1.5m people died of TB in 2013, says WHO

Dr Mario Raviglione

Dr Mario Raviglione, WHO Director of the Global TB Programme

Margaret Chan, Director General of WHO
Margaret Chan, Director General of WHO

The World Health Organisation (WHO) said on Wednesday that nine million people were infected by tuberculosis (TB) in 2013, while 1.5 million died, including 360,000 people who were HIV positive.

WHO in a latest report released in Geneva, said the world was fighting a difficult battle against the spread of tuberculosis.

It revealed that there was greater number of cases than previously estimated amidst shortfall in research funding.

The report, entitled,’ Global Tuberculosis Report 2014′, stated that the mortality rate from TB had continued to fall and dropped by 45 per cent since 1990.

This development, WHO said, had kept the world on track to meet the Millennium Development Goals (MDGs) target of reversing TB incidence.

The world body added that “at the same time, the number of people developing the disease is declining by an average 1.5 per cent per year.

“An estimated 37 million lives have been saved through effective diagnosis and treatment of TB since 2000″, it said”.

In a message marking the report’s launch, Dr Mario Raviglione, WHO Director of the Global TB Programme, applauded the data collection efforts by member states, noting that it was helping the UN agency to draw a broader and clearer picture of the global epidemic.

“Following a concerted effort by countries by WHO and multiple partners, investment in national surveys and routine surveillance efforts have substantially increase,” Raviglione said.

“This is providing us with much more and better data, bringing us closer and closer to understanding the true burden of tuberculosis,” he added.

Although higher than expected, the overall figures fall within “the upper limit of previous WHO estimates,” the WHO said.

It stated that in spite of this, a “staggering” number of lives are being lost to the“second biggest killer disease from a single infectious agent” and that “insufficient funding is hampering efforts to combat the global epidemic”.

Dr Mario Raviglione, WHO Director of the Global TB Programme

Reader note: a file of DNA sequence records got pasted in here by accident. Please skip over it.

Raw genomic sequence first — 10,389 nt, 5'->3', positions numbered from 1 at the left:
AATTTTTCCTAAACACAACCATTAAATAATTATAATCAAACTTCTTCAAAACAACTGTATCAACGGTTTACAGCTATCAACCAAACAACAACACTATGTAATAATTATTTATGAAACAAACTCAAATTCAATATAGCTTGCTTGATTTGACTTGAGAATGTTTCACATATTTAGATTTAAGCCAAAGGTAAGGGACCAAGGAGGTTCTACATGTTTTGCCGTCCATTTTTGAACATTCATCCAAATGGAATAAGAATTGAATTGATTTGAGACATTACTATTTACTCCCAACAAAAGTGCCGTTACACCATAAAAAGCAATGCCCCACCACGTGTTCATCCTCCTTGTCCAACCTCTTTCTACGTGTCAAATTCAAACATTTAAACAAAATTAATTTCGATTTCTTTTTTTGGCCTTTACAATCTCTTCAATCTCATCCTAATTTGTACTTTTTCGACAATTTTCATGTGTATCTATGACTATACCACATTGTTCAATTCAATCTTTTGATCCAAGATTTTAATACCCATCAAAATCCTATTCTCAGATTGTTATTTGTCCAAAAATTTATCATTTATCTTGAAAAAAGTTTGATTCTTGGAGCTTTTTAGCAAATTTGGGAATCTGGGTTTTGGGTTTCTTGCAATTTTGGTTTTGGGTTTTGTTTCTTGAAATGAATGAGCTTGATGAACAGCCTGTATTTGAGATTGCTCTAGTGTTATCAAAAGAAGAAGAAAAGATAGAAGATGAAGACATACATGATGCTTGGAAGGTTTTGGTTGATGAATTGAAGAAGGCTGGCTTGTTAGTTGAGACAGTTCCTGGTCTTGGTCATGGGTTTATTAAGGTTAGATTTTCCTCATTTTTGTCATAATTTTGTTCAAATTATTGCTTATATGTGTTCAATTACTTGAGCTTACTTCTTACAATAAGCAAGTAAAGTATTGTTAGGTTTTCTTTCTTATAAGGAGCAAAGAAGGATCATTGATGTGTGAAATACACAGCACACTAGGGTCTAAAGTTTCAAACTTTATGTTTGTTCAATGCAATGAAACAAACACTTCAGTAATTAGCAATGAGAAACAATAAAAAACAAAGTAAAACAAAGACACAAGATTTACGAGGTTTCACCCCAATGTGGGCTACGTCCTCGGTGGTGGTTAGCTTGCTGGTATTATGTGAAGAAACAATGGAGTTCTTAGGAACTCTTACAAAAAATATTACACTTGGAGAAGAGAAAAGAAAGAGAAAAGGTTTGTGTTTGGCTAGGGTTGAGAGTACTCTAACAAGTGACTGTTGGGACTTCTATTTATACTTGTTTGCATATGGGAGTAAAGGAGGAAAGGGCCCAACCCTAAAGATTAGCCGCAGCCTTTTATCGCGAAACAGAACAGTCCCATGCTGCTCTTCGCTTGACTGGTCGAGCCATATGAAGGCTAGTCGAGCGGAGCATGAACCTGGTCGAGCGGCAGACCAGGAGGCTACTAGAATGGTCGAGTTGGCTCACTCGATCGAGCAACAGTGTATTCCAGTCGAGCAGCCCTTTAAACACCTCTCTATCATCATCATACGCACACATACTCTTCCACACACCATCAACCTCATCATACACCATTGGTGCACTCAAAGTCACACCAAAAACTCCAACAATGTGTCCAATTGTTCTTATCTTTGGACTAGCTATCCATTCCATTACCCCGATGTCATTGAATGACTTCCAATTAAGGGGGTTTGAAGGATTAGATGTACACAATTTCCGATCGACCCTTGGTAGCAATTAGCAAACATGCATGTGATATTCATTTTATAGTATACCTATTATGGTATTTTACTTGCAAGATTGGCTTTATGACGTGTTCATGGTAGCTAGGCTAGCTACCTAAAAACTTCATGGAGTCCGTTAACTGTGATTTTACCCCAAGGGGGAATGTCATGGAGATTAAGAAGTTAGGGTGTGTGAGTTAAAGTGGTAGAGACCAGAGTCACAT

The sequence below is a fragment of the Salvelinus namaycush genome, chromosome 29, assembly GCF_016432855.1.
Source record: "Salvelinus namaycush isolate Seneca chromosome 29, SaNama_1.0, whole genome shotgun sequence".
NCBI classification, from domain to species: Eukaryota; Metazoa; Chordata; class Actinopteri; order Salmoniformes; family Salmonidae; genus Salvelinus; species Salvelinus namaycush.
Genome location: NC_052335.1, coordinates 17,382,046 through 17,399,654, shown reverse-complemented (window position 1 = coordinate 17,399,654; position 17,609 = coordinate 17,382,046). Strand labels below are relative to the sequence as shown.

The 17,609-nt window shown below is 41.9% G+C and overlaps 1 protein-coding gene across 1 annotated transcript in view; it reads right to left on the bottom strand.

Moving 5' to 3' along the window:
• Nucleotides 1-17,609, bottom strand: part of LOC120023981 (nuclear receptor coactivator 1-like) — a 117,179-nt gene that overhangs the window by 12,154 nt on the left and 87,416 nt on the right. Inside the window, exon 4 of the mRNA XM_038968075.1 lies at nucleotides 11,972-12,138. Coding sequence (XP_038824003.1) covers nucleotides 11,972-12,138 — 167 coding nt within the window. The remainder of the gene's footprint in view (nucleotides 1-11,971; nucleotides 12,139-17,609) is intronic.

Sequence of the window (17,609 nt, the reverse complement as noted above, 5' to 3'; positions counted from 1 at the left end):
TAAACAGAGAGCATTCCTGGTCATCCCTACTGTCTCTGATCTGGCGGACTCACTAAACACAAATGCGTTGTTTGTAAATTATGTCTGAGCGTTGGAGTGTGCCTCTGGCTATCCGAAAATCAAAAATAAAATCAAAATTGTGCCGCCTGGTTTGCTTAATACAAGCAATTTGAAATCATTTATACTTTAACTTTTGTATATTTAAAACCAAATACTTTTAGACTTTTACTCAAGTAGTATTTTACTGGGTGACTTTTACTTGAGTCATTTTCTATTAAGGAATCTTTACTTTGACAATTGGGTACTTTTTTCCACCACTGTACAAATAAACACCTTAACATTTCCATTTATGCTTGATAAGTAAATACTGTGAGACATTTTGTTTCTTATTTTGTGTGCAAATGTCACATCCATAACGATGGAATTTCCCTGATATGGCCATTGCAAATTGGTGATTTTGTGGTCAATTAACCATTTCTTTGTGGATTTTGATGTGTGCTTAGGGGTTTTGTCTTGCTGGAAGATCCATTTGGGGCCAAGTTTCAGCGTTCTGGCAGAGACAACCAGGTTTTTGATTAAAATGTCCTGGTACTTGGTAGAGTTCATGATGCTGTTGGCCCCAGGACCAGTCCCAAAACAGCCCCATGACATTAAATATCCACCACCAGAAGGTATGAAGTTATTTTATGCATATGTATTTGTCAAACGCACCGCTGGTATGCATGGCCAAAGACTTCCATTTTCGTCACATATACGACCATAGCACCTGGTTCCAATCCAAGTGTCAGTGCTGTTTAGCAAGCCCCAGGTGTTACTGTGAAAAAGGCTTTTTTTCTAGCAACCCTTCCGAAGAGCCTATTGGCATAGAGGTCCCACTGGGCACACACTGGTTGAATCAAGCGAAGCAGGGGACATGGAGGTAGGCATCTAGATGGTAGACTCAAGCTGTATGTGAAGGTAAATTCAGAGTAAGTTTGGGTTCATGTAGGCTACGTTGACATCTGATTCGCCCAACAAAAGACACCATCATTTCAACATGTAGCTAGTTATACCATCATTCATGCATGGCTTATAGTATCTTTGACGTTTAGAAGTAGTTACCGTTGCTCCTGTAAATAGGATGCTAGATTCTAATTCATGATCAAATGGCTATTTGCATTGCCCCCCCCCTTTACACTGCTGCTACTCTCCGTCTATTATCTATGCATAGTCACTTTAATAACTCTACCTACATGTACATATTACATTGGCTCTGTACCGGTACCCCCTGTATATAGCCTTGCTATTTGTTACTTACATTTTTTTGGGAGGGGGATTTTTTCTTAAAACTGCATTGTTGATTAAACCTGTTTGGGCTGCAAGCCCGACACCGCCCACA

Dr Mario Raviglione, WHO Director of the Global TB Programme

An estimated 8 billion dollars is needed each year for a full response, but there is currently an annual shortfall of 2 billion dollars.

Related News

Against that backdrop, it stated that the multidrug-resistant TB (MDR-TB) crisis continues to wreak havoc through “severe epidemics” affecting developing countries, particularly in Eastern Europe and Central Asia.

WHO said that in 2013 there was an estimated 480,000 new cases of the difficult-to-treat strain while extensively drug-resistant TB (XDR-TB), an even more antibiotic resistant strain of the disease, has spread to 100 countries.

“The progress that has been made in combatting MDR-TB has been hard won and must be intensified.

Containing and reversing the epidemic requires immediate and sustained efforts by all stakeholders,” Dr Karin Weyer, WHO Coordinator for Laboratories, Diagnostics and Drug Resistance stated in the report.

Weyer noted that improved diagnostic tools and access to patients meant greater detection and treatment of cases.

He added that in countries such as Estonia and Latvia, with universal access to rapid diagnostics and treatment, the number of MDR-TB cases had fallen “significantly”.

“The gap between detecting and actually getting people started on treatment,” she said is widening”.

“We urgently need increased commitment and funding to test and treat every case,” Weyer said.

The report also spotlights the ongoing challenge posed by the HIV and TB “co-epidemic” which affected an estimated 1.1 million people in 2013.

The overall number of TB deaths among HIV-positive people, it added, had been falling for almost a decade

The report however noted that antiretroviral treatment, preventive therapy and other “key interventions” needed to be scaled up.

Amid the swarm of data and figures, the report issues a critical warning regarding the state of funding for the development of new tools to combat the global TB epidemic.

Load more